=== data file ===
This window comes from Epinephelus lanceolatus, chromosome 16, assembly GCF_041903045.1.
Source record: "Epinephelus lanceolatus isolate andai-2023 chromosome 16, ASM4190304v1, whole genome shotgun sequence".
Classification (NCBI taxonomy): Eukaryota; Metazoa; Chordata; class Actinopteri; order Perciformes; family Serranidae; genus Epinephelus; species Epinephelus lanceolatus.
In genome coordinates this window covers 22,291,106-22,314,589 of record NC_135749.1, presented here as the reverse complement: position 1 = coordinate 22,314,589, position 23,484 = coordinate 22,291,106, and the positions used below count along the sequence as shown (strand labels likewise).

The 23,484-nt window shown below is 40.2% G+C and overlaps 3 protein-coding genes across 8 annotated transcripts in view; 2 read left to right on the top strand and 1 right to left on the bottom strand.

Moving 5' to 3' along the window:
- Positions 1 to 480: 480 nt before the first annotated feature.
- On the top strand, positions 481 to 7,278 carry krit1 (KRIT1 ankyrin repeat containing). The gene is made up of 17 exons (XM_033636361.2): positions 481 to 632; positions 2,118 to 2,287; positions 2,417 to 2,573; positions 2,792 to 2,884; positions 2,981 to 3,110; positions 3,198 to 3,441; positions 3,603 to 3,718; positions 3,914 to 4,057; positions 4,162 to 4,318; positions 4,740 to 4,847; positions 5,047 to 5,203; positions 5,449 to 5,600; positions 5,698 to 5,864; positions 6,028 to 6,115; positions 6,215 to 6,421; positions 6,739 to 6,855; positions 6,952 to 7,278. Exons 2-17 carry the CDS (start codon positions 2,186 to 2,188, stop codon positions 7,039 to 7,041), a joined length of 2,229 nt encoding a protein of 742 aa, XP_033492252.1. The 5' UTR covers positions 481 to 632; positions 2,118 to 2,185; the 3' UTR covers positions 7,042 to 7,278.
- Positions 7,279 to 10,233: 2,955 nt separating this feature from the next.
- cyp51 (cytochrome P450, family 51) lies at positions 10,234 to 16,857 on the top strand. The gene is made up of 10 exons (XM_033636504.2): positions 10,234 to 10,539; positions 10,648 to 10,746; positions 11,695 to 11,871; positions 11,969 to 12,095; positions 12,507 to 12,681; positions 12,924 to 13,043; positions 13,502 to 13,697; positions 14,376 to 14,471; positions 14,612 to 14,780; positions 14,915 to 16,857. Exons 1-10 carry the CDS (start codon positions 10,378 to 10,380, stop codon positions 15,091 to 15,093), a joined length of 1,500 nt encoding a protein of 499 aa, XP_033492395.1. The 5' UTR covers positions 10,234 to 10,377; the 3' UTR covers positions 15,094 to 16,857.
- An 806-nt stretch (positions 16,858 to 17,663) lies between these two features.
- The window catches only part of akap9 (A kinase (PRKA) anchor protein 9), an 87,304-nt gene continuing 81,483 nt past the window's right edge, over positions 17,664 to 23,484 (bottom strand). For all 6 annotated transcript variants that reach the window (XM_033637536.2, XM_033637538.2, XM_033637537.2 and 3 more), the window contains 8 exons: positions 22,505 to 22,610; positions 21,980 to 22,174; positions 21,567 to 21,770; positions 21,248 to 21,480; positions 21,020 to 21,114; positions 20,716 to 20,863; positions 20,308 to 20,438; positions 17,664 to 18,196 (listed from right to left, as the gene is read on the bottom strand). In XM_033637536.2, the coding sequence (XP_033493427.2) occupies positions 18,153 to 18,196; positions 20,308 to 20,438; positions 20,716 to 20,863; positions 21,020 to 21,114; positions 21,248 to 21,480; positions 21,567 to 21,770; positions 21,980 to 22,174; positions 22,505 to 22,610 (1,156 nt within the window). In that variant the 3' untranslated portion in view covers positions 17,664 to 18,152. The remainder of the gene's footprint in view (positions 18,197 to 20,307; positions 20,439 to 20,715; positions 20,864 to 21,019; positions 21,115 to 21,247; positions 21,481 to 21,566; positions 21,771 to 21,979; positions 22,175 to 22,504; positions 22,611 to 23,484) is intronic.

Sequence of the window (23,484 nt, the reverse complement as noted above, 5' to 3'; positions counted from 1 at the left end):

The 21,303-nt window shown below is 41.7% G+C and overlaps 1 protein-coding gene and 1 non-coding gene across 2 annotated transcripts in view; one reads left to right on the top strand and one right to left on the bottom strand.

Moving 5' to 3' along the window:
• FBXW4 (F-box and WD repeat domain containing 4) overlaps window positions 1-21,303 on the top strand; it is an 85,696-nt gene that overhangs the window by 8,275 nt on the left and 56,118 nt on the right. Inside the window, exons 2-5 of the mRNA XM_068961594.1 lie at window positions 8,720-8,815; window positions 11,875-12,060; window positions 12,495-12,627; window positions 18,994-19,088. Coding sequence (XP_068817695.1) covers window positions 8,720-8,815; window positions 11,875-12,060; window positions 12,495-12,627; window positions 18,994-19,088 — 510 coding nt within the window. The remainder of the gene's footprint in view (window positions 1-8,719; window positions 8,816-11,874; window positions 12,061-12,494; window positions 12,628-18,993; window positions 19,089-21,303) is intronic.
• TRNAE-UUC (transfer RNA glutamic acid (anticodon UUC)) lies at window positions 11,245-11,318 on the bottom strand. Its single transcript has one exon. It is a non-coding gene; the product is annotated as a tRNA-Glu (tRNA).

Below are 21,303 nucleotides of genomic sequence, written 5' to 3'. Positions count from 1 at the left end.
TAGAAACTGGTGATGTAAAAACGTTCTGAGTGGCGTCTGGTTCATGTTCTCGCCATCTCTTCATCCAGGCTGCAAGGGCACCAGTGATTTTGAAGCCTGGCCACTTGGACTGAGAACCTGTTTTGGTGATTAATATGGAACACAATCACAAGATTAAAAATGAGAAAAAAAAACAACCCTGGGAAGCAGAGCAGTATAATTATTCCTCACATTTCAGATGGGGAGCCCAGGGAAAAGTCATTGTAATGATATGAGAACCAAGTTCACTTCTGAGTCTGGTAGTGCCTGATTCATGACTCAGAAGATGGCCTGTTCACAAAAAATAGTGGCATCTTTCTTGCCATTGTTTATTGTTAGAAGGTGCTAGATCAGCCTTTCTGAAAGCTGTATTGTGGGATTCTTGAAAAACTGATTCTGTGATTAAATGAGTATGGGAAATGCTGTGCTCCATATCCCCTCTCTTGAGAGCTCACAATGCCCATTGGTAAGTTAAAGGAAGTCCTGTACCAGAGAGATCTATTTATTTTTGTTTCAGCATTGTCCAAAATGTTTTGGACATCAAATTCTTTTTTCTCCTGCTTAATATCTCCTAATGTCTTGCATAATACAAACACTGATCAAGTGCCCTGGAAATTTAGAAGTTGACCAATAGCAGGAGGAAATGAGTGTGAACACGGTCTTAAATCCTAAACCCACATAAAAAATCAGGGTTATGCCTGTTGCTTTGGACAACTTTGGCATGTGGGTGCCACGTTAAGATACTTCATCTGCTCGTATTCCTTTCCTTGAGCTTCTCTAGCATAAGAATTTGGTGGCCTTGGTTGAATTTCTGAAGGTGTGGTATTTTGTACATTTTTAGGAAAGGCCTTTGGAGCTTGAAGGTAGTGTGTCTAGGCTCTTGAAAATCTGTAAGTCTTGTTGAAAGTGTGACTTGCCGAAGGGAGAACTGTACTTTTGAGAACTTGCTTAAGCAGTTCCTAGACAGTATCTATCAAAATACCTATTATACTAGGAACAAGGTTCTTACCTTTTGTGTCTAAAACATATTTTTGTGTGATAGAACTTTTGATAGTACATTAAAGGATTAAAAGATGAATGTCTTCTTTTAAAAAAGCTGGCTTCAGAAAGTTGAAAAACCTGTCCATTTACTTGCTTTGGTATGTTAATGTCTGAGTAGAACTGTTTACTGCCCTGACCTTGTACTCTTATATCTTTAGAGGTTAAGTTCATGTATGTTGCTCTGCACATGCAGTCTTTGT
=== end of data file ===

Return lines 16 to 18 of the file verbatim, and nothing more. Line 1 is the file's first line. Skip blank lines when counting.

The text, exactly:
• FBXW4 (F-box and WD repeat domain containing 4) overlaps window positions 1-21,303 on the top strand; it is an 85,696-nt gene that overhangs the window by 8,275 nt on the left and 56,118 nt on the right. Inside the window, exons 2-5 of the mRNA XM_068961594.1 lie at window positions 8,720-8,815; window positions 11,875-12,060; window positions 12,495-12,627; window positions 18,994-19,088. Coding sequence (XP_068817695.1) covers window positions 8,720-8,815; window positions 11,875-12,060; window positions 12,495-12,627; window positions 18,994-19,088 — 510 coding nt within the window. The remainder of the gene's footprint in view (window positions 1-8,719; window positions 8,816-11,874; window positions 12,061-12,494; window positions 12,628-18,993; window positions 19,089-21,303) is intronic.
• TRNAE-UUC (transfer RNA glutamic acid (anticodon UUC)) lies at window positions 11,245-11,318 on the bottom strand. Its single transcript has one exon. It is a non-coding gene; the product is annotated as a tRNA-Glu (tRNA).

Below are 21,303 nucleotides of genomic sequence, written 5' to 3'. Positions count from 1 at the left end.